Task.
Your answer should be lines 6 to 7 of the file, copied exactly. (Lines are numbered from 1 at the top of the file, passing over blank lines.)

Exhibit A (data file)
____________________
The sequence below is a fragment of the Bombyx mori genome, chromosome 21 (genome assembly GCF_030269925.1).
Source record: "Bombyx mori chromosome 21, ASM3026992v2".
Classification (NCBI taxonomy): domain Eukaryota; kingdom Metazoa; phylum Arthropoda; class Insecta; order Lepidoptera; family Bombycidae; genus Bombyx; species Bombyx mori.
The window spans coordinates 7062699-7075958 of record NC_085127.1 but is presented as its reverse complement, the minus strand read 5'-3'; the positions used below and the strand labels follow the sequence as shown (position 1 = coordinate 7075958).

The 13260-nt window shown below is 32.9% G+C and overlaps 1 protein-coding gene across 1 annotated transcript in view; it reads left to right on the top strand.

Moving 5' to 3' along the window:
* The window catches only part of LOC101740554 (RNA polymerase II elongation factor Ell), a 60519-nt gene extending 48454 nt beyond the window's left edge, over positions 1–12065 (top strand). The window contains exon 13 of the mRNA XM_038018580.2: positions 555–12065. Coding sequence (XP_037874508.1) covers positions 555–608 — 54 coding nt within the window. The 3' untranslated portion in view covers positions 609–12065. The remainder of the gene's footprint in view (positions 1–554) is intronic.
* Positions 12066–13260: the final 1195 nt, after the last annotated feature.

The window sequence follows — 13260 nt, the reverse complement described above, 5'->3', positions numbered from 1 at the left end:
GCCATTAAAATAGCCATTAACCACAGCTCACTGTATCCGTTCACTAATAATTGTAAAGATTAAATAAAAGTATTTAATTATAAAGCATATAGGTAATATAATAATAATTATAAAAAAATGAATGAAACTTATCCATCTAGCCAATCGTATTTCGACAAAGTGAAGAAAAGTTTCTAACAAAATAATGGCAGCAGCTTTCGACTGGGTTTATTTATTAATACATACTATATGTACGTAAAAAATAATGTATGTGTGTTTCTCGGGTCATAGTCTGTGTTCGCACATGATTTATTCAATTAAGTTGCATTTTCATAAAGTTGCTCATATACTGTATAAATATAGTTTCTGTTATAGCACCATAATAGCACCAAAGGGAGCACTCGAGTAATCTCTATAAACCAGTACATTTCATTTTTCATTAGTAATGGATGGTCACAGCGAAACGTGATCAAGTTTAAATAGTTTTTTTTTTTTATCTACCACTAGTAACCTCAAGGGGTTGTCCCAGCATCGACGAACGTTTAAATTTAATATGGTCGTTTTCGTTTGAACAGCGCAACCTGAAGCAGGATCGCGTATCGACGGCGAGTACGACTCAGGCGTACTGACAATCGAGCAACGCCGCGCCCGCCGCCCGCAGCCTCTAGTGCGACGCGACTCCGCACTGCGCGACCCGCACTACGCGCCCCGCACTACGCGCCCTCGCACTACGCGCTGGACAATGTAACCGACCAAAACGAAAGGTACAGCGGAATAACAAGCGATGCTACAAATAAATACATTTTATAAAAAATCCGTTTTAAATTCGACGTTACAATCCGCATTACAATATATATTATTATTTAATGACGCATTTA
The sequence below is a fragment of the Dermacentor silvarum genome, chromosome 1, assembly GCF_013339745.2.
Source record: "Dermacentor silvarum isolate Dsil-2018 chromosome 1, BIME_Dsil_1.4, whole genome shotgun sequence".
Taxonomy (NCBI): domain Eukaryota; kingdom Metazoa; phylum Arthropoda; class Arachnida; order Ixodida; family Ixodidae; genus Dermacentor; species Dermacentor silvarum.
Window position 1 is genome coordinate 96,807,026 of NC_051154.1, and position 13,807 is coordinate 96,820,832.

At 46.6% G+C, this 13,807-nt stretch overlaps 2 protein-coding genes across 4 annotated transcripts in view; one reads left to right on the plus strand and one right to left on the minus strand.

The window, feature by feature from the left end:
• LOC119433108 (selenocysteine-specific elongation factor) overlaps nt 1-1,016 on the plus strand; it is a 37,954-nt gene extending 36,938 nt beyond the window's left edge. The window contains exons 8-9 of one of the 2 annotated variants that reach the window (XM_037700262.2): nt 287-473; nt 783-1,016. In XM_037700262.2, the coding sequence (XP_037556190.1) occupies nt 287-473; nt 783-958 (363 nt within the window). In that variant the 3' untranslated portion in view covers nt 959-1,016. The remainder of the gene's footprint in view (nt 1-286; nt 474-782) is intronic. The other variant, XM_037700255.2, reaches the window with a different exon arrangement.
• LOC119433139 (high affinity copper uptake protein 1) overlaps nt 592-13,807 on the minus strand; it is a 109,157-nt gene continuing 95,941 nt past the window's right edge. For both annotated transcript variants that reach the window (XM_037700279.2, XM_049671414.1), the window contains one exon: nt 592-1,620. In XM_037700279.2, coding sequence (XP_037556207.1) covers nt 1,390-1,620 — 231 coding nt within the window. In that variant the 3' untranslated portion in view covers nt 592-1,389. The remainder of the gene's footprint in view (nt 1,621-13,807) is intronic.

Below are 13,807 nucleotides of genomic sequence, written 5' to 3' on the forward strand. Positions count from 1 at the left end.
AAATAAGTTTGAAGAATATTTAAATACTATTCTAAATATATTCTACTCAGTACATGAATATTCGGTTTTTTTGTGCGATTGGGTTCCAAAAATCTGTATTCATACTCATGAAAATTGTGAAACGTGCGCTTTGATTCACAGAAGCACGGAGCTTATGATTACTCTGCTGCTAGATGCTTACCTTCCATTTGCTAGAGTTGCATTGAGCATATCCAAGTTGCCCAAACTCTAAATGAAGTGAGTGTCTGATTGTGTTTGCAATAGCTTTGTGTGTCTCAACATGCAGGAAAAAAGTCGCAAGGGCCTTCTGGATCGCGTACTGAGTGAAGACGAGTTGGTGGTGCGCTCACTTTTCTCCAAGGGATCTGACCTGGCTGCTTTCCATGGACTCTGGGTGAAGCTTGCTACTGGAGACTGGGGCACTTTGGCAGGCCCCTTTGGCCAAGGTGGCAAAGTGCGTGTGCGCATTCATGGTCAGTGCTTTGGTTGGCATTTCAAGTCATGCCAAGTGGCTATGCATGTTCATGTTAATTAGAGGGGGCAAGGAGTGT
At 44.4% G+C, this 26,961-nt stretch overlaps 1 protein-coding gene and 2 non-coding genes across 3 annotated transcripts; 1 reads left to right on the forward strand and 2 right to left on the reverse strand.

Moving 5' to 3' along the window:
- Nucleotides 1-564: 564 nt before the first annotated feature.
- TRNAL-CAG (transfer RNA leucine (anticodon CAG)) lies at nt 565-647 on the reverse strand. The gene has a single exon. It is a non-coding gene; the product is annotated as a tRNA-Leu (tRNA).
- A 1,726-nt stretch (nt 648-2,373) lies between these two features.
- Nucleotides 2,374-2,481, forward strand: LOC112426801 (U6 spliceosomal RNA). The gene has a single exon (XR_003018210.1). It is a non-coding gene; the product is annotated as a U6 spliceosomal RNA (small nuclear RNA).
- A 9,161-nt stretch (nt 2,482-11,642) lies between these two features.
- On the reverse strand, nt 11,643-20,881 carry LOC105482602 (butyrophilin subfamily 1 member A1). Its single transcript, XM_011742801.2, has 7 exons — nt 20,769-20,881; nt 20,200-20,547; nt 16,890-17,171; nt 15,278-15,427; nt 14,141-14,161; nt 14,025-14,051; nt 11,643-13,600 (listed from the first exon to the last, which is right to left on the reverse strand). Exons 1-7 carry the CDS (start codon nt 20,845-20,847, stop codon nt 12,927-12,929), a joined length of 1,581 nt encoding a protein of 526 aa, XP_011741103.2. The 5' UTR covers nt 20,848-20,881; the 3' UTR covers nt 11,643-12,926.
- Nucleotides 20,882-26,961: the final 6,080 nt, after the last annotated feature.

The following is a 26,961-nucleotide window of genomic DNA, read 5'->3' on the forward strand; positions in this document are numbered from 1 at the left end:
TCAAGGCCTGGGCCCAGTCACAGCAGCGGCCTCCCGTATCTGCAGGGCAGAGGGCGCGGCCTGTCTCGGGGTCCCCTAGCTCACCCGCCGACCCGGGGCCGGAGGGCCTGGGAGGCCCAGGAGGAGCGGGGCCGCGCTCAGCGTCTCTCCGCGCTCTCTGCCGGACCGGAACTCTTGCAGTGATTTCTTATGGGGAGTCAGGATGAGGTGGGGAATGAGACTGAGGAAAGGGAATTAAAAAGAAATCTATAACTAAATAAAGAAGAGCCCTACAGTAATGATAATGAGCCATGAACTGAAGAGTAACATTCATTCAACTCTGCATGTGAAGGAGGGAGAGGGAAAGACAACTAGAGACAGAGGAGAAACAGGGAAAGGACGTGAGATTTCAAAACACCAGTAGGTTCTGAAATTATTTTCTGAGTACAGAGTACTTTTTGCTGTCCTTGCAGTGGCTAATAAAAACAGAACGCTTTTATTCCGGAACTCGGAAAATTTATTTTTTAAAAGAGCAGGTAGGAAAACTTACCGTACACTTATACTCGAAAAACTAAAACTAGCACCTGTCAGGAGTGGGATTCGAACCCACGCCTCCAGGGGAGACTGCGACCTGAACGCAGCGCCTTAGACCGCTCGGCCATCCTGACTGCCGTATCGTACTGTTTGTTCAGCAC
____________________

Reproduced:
Moving 5' to 3' along the window:
* The window catches only part of LOC101740554 (RNA polymerase II elongation factor Ell), a 60519-nt gene extending 48454 nt beyond the window's left edge, over positions 1–12065 (top strand). The window contains exon 13 of the mRNA XM_038018580.2: positions 555–12065. Coding sequence (XP_037874508.1) covers positions 555–608 — 54 coding nt within the window. The 3' untranslated portion in view covers positions 609–12065. The remainder of the gene's footprint in view (positions 1–554) is intronic.